Irene Kim, 22, will travel in July to South Korea on a one-year teaching assistantship in English as a foreign language. The scholarship will allow Kim a chance to satisfy both her passion for teaching and her desire as a first-generation Korean-American for a deeper appreciation and understanding of her family's culture. Kim says her prior teaching experiences as a resident adviser, academic tutor in biology and writing, and a General Education Development certification tutor in the Baltimore City Detention Center will serve her well as a Fulbright scholar. After her return from South Korea, Kim plans to enroll in medical school to pursue her career goals as a physician and professor. Kim will receive a bachelor's degree in molecular and cellular biology next week.

Caitlin Kunkel, 21, will travel to Indonesia to teach English to Indonesian high school students. As an aspiring writer, Kunkel also plans to speak with survivors of the devastating December 2004 tsunami and write about their experiences. Kunkel will receive a bachelor's degree in Writing Seminars next week and, upon her return from Indonesia, she plans to pursue a master of fine arts degree in creative writing.

Patrick Leland, 33, is a doctoral candidate in philosophy who will travel to Germany to study the contributions of the German philosopher Immanuel Kant to recent philosophical accounts of linguistic meaning. Many philosophers over the past century have asserted that the meanings of words depend on how people use those words in speech. Leland believes Kant's contributions to this account of meaning have gone largely unrecognized. He will travel to Johann Wolfgang Goethe-Universitat in Frankfurt am Main, Germany, to research and consult German scholars and archive materials in his studies. A graduate of Carson-Newman College, Leland holds two master's degrees in philosophy, from Northern Illinois University and Johns Hopkins. (Leland also earned a DAAD scholarship but declined it in order to pursue his studies through the Fulbright program.)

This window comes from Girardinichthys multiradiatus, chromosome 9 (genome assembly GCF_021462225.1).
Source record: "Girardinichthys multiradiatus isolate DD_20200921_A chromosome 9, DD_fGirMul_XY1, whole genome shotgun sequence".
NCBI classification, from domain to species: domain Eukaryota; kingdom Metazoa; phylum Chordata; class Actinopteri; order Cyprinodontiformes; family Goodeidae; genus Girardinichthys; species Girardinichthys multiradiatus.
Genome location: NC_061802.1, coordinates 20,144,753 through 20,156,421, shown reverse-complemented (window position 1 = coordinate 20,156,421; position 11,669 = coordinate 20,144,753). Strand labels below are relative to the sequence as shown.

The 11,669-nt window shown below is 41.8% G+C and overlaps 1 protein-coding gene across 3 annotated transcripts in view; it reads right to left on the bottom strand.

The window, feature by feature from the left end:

Annemarie Catania, 30, will be headed to Marburg, Germany, for six months with a DAAD scholarship. She will further her doctoral dissertation in the Classics Department analyzing the imagery on Roman sarcophagi. Using the photo archive at the Sarkophag-Corpus, Catania will study the scenes of festive processions and banquets carved or sculpted into marble coffins. Though Catania says there is an ongoing scholarly debate about whether to read religious significance into the symbolism used in the elaborate carvings, she is approaching the sarcophagi from another angle, choosing instead to examine the connection between revelry and death that is reflected throughout ancient Roman society. A graduate of St. John's College, Catania holds a bachelor's degree in liberal arts. She anticipates earning her doctoral degree from Johns Hopkins in fall 2007.

Christopher Kovalchick, 22, also won a Fulbright scholarship to study in Germany but declined the award in favor of a full fellowship for graduate study in aeronautics at the California Institute of Technology. According to the Academic Advising Office, Kovalchick also was awarded a National Defense Science and Engineering Graduate Fellowship from the Department of Defense. Kovalchick will receive a degree in engineering mechanics from the Whiting School of Engineering and a degree in violin performance from the Peabody Institute next week.